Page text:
Listen to this podcast episode here: https://yourstrataproperty.com.au/008-truth-laws-strata-property-ensure-youre-not-breach/ 

Intro: Welcome to Your Strata Property. The podcast for property owners looking for reliable, accurate, and bite-sized information from an experienced and authoritative source. To access previous episodes and useful strata tips, go to www.yourstrataproperty.com.au.

Amanda Farmer: Hello and welcome. I’m Amanda Farmer and this is Your Strata Property. Today, I welcome to the show Savina Yang. Savina is a lawyer and part of my team at Lawyers Chambers. Savina has been practising law with us for over four years now, and regularly advises and represents strata buildings and lot owners on day-to-day issues such as by-law drafting, by-law breaches, and tribunal proceedings.  I invited Savina to join us today to share her knowledge and experience when it comes to strata by-laws. Hi Savina, how are you?

Savina Yang: I’m very well Amanda. Thanks for having me on your podcast.

Amanda Farmer: Thank you so much for joining us. Now before we start, I just want to tell our listeners about the Strata Essentials eBook.

Amanda Farmer: If you haven’t been to the Your Strata Property website yet, head over after this episode because we’ve got a new free eBook available for download, and that eBook tells you the six things you absolutely must know about owning a strata property. Now, by-laws which we’re going to talk about today is just one of those six things.

Savina Yang: Yup.

Amanda Farmer: So, head over to www.yourstrataproperty.com.au and download the Strata Essentials eBook and I’ll remind you about that at the end of the episode too. So Savina, let’s start with the basics. What are by-laws?

Savina Yang: Well, to answer that question, I think it’s very important to understand that when you live in a strata complex, you’re essentially sharing the building, including its facilities with other residents. So there might be say a gymnasium or a garden at your strata complex that you are required to share with your neighbours. So to ensure that the community you are living in is dispute free, by-laws are created as house rules to govern the use of common property as well as to regulate the behaviour of residents in the building.

Amanda Farmer: Indeed they are, and they’re things that are created on the registration of a strata plan, so they’re often things that the developer puts in place, aren’t they Savina?

Savina Yang: Yeah, exactly. So, generally they’re by-laws created by the developer before the building is built, so that say if you move into a newly built development, there are already a set of by-laws that you need to be aware of before you start living in your strata complex.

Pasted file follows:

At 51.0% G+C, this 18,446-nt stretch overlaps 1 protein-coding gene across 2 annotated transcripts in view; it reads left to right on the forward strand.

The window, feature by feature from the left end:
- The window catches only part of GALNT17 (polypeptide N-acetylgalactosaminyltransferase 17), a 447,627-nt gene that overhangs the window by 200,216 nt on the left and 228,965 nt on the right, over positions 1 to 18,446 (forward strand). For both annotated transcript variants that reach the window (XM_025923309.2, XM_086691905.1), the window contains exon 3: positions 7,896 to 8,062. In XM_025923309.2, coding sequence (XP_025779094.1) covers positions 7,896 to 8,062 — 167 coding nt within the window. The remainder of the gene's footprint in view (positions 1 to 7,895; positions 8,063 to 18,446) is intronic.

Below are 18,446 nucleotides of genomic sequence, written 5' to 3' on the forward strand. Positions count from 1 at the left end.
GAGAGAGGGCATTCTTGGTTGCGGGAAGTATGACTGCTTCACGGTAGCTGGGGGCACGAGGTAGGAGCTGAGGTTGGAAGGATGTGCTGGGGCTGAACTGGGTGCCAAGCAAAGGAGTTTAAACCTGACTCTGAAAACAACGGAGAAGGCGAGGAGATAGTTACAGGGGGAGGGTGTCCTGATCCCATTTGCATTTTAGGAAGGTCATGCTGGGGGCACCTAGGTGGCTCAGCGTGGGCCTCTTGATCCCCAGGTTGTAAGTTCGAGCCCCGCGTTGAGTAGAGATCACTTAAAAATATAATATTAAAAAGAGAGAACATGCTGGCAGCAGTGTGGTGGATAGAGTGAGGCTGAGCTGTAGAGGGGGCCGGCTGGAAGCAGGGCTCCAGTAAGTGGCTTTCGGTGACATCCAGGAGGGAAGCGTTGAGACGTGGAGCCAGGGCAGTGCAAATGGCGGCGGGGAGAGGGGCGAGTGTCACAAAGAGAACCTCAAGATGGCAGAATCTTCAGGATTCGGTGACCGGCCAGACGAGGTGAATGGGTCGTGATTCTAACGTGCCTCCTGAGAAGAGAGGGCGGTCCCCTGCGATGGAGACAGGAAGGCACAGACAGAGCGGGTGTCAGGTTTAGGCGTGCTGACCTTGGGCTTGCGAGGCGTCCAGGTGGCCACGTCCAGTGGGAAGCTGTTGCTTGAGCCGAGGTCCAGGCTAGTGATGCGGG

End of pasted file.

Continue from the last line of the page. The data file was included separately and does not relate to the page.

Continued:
Amanda Farmer: Indeed, and that’s something we find as lawyers, and often lawyers who are advising owners who’ve just bought into strata, we find that they don’t realise that by-laws exist and they might be hearing…

Savina Yang: Exactly.

 Amanda Farmer: from us for the first time about what by-laws are, what they mean, where to find them and how they impact your day to day living.

Savina Yang: Yeah, exactly. It’s very easy to miss, especially if it looks like the terms and conditions of Apple iTunes and most people just don’t want to read it…

Amanda Farmer: Don’t want to know about it…

Savina Yang: Exactly.

Amanda Farmer: Just want to buy their perfect home.

Savina Yang: Yeah and live in it, and just do their own thing.

Amanda Farmer: So Savina, why is it so important for strata owners and residents to know about and understand their building’s by-laws?

Savina Yang: Yeah. So, as I just mentioned before, in a strata complex, residents live in very close proximity to one another…

Amanda Farmer: Yup.

Savina Yang: And they often have to share the same area or facility, so disputes can arise very easily. So by-laws are very essential to maintain the necessary order and harmony amongst residents. Without by-laws, I mean, anyone could essentially do whatever they please to other people’s property, the owners corporation’s common property and behave in any way they wanted. So, you know, imagine how chaotic it would be to live in a building that doesn’t regulate how many pets a person can have, or who can park in the visitor parking spot or the amount of noise a resident can or cannot create.

Amanda Farmer: Yeah and even on I suppose, I could say a superficial level or on aesthetic level, when you are talking about by-laws that might govern the way a building looks, so you’ve got by-laws in some buildings that say what kind of blinds you can have, what kind of curtains you can have, and just on the point about why it’s important to understand the by-laws and understand that they exist and what they say, you could be putting up blinds and curtains, and you could have spent quite a bit on them, I know these kinds of things are expensive…

Savina Yang: Yeah.

 Amanda Farmer: And then you have the chairperson of your building knocking on your door and saying “No you can’t have purple blinds. We only permit cream-coloured blinds in our building; didn’t you see special by-law number forty three?”

Savina Yang: Yeah, exactly.

Amanda Farmer: So that’s a really practical reason I think, that strata owners and residents need to know about the by-laws and understand them.

Savina Yang: Yeah, I totally agree. I mean just last week there was a client who called me and said: “Apparently I need a by-law to do renovation works.”

Amanda Farmer: [laughing]

Savina Yang: And I said: “Yes you do.”

Amanda Farmer: [laughing]